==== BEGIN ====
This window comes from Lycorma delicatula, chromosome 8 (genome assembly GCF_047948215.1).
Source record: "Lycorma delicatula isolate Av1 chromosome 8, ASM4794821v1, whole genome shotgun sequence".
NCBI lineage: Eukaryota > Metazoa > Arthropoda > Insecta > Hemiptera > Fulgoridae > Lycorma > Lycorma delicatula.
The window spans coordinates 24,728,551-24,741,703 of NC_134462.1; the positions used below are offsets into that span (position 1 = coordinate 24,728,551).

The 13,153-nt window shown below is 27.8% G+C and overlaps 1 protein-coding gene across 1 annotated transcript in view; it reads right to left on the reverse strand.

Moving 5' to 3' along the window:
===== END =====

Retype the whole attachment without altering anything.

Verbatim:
This window comes from Lycorma delicatula, chromosome 8 (genome assembly GCF_047948215.1).
Source record: "Lycorma delicatula isolate Av1 chromosome 8, ASM4794821v1, whole genome shotgun sequence".
NCBI lineage: Eukaryota > Metazoa > Arthropoda > Insecta > Hemiptera > Fulgoridae > Lycorma > Lycorma delicatula.
The window spans coordinates 24,728,551-24,741,703 of NC_134462.1; the positions used below are offsets into that span (position 1 = coordinate 24,728,551).

The 13,153-nt window shown below is 27.8% G+C and overlaps 1 protein-coding gene across 1 annotated transcript in view; it reads right to left on the reverse strand.

Moving 5' to 3' along the window: